Pedro’s saw went easily through the PVC pipes.

There was no time for online shopping. I quickly rearranged plans in my head. Pedro had brought a saw from home and set it up in my garage. He followed my lead and deferred to me as Project Manager. When I needed to think through a part of design or construction, I made sure we collaborated, to try to reduce the number of mistakes. I still made a lot of mistakes. We made FOUR trips to Home Depot alone, returning parts, buying new parts, coming back for more parts, etc. But for all that, we didn’t end up wasting any material, and nothing was ruined. We never had to discard something that had been cut wrong or connected wrong. That’s pretty neat.

We put the frame together and then I thought through how to build the door, where to put the perches. Then we pulled it apart, cut some more pieces, went back to the hardware store and bought more connectors, and tried again.

Soon after we got started, Pedro stopped and looked at me. “Do you need to take photos for your blog?” he asked. Awwww. That’s the first time that’s happened to me. I assume your significant others have done this, but it’s my first time. The first time a partner reminded ME that I need to stop and take a photo for my blog. ÔŁĄ So, I did.

The PVC door and the Small Hens’ new box. Here, we have still not yet glued anything. You can tell because there is no purple staining.

The new box was his idea. I was trying to think of a way to put a cardboard box outside and keep it somewhat protected from the elements, soaking ground, frequent rain. Pedro’s idea was to buy a plastic storage tub and cut a hole in the side and fill it with straw – viola! He suggested a dark-coloured tub, to keep the light out which would make the babies feel safer. These ideas were spot on.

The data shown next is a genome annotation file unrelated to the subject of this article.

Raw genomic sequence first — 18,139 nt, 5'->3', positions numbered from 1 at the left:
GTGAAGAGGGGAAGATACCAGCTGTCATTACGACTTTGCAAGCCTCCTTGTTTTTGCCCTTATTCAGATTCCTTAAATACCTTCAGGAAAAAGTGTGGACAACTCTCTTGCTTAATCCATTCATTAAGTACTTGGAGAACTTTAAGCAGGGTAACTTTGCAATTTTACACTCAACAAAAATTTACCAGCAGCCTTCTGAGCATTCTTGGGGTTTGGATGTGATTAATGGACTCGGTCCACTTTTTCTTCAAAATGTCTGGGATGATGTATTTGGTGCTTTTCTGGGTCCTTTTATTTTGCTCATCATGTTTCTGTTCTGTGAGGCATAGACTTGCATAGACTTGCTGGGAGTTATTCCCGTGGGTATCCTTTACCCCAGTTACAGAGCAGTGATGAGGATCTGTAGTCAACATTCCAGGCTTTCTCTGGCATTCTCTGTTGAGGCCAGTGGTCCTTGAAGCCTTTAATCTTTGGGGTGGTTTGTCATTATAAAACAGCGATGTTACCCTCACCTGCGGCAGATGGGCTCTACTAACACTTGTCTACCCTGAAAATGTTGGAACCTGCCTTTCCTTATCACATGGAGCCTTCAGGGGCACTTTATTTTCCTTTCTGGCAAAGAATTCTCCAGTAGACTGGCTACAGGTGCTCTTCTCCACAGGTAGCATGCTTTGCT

Have you ever worked with the purple glue? It sets in seconds! It took both of us, thinking quickly, constantly. Which pieces should we put together first, so that the next connection would work? How many connections could we hold in place while the other person slopped on the glue? How best to jam joints together on a 3-D structure? It was a fun puzzle and – amazingly – we got through the whole thing without screwing it up. We made one bad connection, but luckily it was early in the process, and we were able to switch it out for a different place where it would work, and kept going. We built this damned thing in a day.

We begin to attach the poultry netting with zip ties.

Well, the plastic part was done in a day. It was nighttime at that point and we went inside to eat and rest. The next morning we were back at it. Pedro had to go home soon, so we hurried. Poultry netting is sold at rolls of 4 feet wide, so I designed the cage to be 4 feet high. I had purchased a bag of 100 plastic zip ties, and while Pedro unrolled the wire and stretched it, I zipped it tightly to the pipes. Then I went around and secured all the places that seemed like holes big enough to admit a small hen, and he went around and clipped the wire off and clipped the ends off the ties.

He helped me carry it out to the backyard. The last thing he did for me was to cut a hole in the side of the plastic storage bin that they could use as a door, and then kissed me goodbye.

I got fresh straw from the Hussies’ hen house and filled the tub and put it inside for them. Later I would cut lengths of black gripping tape and tape it to the perches so they had some rough texture to grip when they jumped up there, instead of the slippery plastic tubes. (We had selected 1/2 inch pipe for the perches, to suit their little chick feetsies better than the 3/4 inch pipe. We found joint connectors at a 90 degree angle to switch from 3/4 to 1/2. I mean seriously…this project was so much like Tinker Toys.) I installed their water dispenser to the wall, and put some food in.

Then came the FUN part!!! I got to move the babies. They were characteristically terrified when I began catching them all and throwing them into their box. I had pulled the towel completely over the top, so they couldn’t get out. They didn’t know that they could just jump against it and knock the towel off. Chickens are dumb. But still so cute. When I had nabbed them all, I carried them out of the house.

OUT of the house. Finally.

The girls frigging LOVED their new home immediately.

Girls in their new, big, safe, outdoor home.

I took the above photo and sent it to Pedro and cheered our success and thanked him.